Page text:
I’ve seen a few articles lately about major fantasy works published in the 1980s, the works everyone should have read, or the wave of what one writer referred to as “extruded Tolkien byproduct” fantasy that came out in the 70s and 80s. But what’s weird is that although I was a fantasy reader in the 80s, I hadn’t read most of the works referred to.
Which got me wondering what, exactly, I did read. I know that before I finished high school in the mid-80s I knew I wanted to be a fantasy novelist. I was already scribbling bits of stories in spiral notebooks. I knew all the tropes. But how did I manage to get to that point without having read a lot of the books that supposedly all fantasy nerds were reading at that time?
I was a big fairy tale fan as a child, with books of the tales, as well as the books/record albums of the Disney movies. I went through a “witch” phase in second and third grade, when Bewitched reruns were the big thing among the girls at school, but most of the books I read then wouldn’t really fit with the kind of fantasy I later to write (though they were closer to what I have ended up writing). I read The Horse and His Boy by C.S. Lewis during my “horse” phase, but I don’t think it registered to me as fantasy, in spite of the talking horses, perhaps because I didn’t know it was part of a series. And, I guess, when you’ve read plenty of horse books that are actually narrated by horses, the talking horse thing doesn’t seem quite that fantastical. I read a lot of the Oz books, as well.
Probably my first experience with fantasy as fantasy would be The Hobbit, which I read in fourth grade. In sixth grade, I got into the Narnia books as fantasy, and then read The Lord of the Rings. Soon afterward, I read all of the Lloyd Alexander Prydain books.
I know I read the Katherine Kurtz Deryni books starting sometime in maybe my junior year of high school, and they were a huge influence on me wanting to write fantasy. I must have read The Sword of Shannara somewhere around this time because I know I was excited to find The Elfstones of Shannara in a used bookstore my senior year of high school. I had all the Alan Dean Foster Spellsinger series. I recall trying to read the first Thomas Covenant book and being repulsed, but I did read Donaldson’s Mirror books. I read Mary Stewart’s Merlin series, but that read more like historical fiction than like genre fantasy.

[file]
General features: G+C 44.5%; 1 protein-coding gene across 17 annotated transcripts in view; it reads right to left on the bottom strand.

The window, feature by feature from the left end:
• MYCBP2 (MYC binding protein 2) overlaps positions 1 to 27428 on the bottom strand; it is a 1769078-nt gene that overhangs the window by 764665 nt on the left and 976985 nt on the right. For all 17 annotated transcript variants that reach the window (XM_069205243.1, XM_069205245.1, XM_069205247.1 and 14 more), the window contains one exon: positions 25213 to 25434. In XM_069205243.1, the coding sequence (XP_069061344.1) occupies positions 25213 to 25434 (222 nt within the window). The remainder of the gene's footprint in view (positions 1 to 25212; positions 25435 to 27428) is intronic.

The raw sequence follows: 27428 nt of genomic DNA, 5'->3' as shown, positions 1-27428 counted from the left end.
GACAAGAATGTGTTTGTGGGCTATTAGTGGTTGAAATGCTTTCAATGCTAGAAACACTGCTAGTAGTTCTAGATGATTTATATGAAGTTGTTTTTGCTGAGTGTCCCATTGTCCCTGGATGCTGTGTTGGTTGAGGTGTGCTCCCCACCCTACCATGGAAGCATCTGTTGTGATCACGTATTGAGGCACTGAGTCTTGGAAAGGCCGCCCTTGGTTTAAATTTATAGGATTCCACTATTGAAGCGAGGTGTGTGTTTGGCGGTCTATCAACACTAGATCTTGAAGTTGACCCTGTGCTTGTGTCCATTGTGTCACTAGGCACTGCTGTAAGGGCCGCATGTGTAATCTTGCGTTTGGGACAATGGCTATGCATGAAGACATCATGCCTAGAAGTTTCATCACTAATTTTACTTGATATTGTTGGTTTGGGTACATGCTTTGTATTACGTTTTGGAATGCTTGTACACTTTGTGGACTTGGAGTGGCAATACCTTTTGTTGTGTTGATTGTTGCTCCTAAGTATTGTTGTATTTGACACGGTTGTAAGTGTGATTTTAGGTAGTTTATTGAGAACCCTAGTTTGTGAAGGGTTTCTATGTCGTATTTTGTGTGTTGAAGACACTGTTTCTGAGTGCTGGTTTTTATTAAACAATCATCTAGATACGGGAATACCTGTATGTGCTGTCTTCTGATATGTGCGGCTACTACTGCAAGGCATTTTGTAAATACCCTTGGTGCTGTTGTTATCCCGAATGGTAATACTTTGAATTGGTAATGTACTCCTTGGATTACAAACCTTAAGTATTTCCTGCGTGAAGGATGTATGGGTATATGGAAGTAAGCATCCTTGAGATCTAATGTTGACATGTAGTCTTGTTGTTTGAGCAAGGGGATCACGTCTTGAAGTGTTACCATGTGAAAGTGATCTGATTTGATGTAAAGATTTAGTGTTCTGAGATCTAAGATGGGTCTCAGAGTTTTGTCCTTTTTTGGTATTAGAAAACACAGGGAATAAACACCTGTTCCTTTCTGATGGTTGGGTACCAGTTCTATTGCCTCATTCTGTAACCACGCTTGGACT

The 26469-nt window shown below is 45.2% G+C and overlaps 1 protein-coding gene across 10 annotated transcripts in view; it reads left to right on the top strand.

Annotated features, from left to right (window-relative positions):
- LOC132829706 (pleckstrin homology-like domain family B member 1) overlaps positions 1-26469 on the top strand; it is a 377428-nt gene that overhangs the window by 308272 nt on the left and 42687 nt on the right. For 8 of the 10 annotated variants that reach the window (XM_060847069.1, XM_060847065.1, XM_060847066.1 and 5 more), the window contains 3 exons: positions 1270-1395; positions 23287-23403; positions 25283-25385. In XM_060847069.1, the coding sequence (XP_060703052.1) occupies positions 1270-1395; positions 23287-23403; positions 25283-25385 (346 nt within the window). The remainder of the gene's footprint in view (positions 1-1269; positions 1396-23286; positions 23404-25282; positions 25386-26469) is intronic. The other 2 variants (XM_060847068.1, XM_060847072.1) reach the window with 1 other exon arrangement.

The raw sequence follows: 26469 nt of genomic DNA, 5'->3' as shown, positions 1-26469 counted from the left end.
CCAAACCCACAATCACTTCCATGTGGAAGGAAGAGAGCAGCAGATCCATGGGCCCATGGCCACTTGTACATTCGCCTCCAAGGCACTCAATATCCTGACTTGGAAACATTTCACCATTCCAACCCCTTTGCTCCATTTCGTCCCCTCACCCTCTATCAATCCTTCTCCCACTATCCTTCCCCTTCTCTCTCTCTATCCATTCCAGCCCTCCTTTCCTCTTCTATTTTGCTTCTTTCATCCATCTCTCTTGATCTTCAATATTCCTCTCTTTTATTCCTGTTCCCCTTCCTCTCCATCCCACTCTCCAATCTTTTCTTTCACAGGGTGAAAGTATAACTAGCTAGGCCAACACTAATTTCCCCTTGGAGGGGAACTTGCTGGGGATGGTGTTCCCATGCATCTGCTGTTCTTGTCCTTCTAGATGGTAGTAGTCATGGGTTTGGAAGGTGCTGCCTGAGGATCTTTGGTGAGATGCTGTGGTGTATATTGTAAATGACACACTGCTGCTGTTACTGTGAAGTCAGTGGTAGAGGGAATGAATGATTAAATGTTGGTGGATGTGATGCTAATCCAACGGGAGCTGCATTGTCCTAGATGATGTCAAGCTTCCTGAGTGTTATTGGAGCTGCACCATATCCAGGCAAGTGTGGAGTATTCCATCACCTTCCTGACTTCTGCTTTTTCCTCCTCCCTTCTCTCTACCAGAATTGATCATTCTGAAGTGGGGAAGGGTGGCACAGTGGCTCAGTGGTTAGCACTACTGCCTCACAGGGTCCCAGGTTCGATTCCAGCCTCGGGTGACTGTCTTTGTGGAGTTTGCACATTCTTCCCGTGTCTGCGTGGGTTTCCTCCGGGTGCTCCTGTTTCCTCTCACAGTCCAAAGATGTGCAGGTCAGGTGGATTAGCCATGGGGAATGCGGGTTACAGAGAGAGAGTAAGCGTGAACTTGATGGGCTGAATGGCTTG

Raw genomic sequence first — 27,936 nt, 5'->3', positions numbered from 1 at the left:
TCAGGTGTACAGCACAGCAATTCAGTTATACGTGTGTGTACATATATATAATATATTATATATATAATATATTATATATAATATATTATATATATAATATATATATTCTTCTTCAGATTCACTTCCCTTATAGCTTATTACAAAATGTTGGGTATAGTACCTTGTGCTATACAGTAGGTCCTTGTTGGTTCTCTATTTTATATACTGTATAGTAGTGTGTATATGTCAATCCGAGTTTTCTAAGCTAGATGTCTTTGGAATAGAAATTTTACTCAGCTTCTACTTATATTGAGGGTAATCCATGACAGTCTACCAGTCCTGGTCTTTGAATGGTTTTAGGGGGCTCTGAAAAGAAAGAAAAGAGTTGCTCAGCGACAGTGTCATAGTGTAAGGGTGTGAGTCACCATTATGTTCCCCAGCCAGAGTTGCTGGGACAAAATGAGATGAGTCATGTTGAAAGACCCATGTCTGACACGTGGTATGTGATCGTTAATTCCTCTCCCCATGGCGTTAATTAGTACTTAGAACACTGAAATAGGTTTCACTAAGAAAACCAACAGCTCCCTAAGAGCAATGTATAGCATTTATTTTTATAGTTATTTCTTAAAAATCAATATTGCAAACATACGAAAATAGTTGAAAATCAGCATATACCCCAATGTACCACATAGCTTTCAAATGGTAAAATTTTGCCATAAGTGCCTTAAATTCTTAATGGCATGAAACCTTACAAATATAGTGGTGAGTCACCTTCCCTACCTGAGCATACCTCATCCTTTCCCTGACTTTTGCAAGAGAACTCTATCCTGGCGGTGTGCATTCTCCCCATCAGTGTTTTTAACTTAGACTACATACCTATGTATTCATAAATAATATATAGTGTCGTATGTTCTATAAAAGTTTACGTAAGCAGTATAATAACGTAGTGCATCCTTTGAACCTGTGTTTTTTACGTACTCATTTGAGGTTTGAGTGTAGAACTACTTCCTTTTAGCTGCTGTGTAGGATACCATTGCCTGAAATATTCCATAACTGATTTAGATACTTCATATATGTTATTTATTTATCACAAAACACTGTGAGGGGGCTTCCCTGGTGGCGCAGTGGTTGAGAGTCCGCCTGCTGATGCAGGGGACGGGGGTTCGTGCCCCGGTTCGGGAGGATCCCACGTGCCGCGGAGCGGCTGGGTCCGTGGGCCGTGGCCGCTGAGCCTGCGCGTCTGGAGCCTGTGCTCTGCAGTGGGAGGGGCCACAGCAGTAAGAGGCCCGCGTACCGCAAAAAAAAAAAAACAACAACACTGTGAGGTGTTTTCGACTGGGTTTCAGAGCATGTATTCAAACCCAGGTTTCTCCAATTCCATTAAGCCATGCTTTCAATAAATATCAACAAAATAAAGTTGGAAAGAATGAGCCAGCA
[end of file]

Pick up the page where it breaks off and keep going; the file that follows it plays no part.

Otherwise, I’m not entirely sure what I was reading that made me aware of the tropes and wanting to write fantasy. At the time, there was no library in our town, so we had to get memberships in the library in a nearby small town, and I don’t think we found that option until maybe my sophomore year. Their fantasy offerings were rather limited, though I know that’s where I found the first Deryni book, The Sword of Shannara, and the Thomas Covenant book I tried. The only bookstore in the area with new books was the mall bookstore, which had maybe one shelf of fantasy, but there was a big used bookstore, and I remember spending a lot of time scouring the fantasy section (though, oddly, my current shelves don’t seem to reflect that, but I don’t get rid of a lot of fantasy books).
A lot of the stuff from that era I ended up reading in the 90s or later, like the Tad Williams Memory, Sorrow, and Thorn series or the Eddings books.
I read pretty widely, so it wasn’t all fantasy. I also read a lot of mysteries, World War II thrillers, spy novels, and historical novels. Maybe I was captivated enough by the fantasy I did read to want to do that. Maybe some of what I read was obscure enough that it doesn’t show up on those lists. I have learned that some of the books from those “of course everyone has read these” lists don’t always hold up well. If they were among the first fantasy you read, back in the 80s, I’m sure they were captivating. If you read them for the first time more recently, after having read (and written) a lot more, they come across as kind of trite.
Maybe there were things I read that I don’t remember now but that planted some kind of seed in my imagination.